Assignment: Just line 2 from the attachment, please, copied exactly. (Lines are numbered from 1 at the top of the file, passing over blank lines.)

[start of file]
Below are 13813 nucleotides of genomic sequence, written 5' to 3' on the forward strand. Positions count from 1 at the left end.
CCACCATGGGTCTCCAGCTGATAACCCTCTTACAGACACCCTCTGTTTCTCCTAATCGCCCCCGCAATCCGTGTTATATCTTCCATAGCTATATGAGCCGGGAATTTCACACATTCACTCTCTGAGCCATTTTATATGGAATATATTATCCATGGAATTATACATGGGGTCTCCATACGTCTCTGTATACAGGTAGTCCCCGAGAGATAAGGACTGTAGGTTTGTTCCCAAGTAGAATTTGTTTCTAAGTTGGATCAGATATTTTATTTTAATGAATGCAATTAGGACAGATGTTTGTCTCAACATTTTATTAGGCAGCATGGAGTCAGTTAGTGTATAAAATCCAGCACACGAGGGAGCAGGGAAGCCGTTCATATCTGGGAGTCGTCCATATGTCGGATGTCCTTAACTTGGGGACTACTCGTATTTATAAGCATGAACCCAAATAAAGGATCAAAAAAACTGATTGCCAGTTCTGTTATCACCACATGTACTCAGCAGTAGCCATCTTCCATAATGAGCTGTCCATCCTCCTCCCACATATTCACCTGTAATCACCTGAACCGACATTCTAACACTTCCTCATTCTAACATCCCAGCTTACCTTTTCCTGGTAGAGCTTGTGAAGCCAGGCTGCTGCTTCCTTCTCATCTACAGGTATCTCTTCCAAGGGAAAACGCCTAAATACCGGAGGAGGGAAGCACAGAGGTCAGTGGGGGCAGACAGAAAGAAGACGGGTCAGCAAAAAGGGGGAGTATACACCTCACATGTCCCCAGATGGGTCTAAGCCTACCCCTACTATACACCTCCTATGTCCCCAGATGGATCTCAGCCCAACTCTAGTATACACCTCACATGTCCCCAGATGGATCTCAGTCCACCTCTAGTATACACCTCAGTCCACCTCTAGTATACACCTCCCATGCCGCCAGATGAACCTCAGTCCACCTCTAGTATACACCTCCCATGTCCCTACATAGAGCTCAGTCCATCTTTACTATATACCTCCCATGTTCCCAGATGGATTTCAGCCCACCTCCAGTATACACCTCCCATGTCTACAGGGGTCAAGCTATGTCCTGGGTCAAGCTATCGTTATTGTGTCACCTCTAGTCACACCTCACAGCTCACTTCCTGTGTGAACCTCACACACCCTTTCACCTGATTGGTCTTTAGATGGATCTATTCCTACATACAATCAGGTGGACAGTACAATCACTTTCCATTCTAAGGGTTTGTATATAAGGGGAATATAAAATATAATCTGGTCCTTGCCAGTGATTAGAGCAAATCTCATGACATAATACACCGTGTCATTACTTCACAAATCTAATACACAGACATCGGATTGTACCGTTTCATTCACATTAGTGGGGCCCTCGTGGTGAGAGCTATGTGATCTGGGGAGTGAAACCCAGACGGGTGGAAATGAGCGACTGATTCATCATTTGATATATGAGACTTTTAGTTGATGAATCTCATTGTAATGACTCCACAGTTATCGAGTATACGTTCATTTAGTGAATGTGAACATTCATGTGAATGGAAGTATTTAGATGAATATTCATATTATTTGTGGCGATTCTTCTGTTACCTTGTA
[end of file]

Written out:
CCACCATGGGTCTCCAGCTGATAACCCTCTTACAGACACCCTCTGTTTCTCCTAATCGCCCCCGCAATCCGTGTTATATCTTCCATAGCTATATGAGCCGGGAATTTCACACATTCACTCTCTGAGCCATTTTATATGGAATATATTATCCATGGAATTATACATGGGGTCTCCATACGTCTCTGTATACAGGTAGTCCCCGAGAGATAAGGACTGTAGGTTTGTTCCCAAGTAGAATTTGTTTCTAAGTTGGATCAGATATTTTATTTTAATGAATGCAATTAGGACAGATGTTTGTCTCAACATTTTATTAGGCAGCATGGAGTCAGTTAGTGTATAAAATCCAGCACACGAGGGAGCAGGGAAGCCGTTCATATCTGGGAGTCGTCCATATGTCGGATGTCCTTAACTTGGGGACTACTCGTATTTATAAGCATGAACCCAAATAAAGGATCAAAAAAACTGATTGCCAGTTCTGTTATCACCACATGTACTCAGCAGTAGCCATCTTCCATAATGAGCTGTCCATCCTCCTCCCACATATTCACCTGTAATCACCTGAACCGACATTCTAACACTTCCTCATTCTAACATCCCAGCTTACCTTTTCCTGGTAGAGCTTGTGAAGCCAGGCTGCTGCTTCCTTCTCATCTACAGGTATCTCTTCCAAGGGAAAACGCCTAAATACCGGAGGAGGGAAGCACAGAGGTCAGTGGGGGCAGACAGAAAGAAGACGGGTCAGCAAAAAGGGGGAGTATACACCTCACATGTCCCCAGATGGGTCTAAGCCTACCCCTACTATACACCTCCTATGTCCCCAGATGGATCTCAGCCCAACTCTAGTATACACCTCACATGTCCCCAGATGGATCTCAGTCCACCTCTAGTATACACCTCAGTCCACCTCTAGTATACACCTCCCATGCCGCCAGATGAACCTCAGTCCACCTCTAGTATACACCTCCCATGTCCCTACATAGAGCTCAGTCCATCTTTACTATATACCTCCCATGTTCCCAGATGGATTTCAGCCCACCTCCAGTATACACCTCCCATGTCTACAGGGGTCAAGCTATGTCCTGGGTCAAGCTATCGTTATTGTGTCACCTCTAGTCACACCTCACAGCTCACTTCCTGTGTGAACCTCACACACCCTTTCACCTGATTGGTCTTTAGATGGATCTATTCCTACATACAATCAGGTGGACAGTACAATCACTTTCCATTCTAAGGGTTTGTATATAAGGGGAATATAAAATATAATCTGGTCCTTGCCAGTGATTAGAGCAAATCTCATGACATAATACACCGTGTCATTACTTCACAAATCTAATACACAGACATCGGATTGTACCGTTTCATTCACATTAGTGGGGCCCTCGTGGTGAGAGCTATGTGATCTGGGGAGTGAAACCCAGACGGGTGGAAATGAGCGACTGATTCATCATTTGATATATGAGACTTTTAGTTGATGAATCTCATTGTAATGACTCCACAGTTATCGAGTATACGTTCATTTAGTGAATGTGAACATTCATGTGAATGGAAGTATTTAGATGAATATTCATATTATTTGTGGCGATTCTTCTGTTACCTTGTA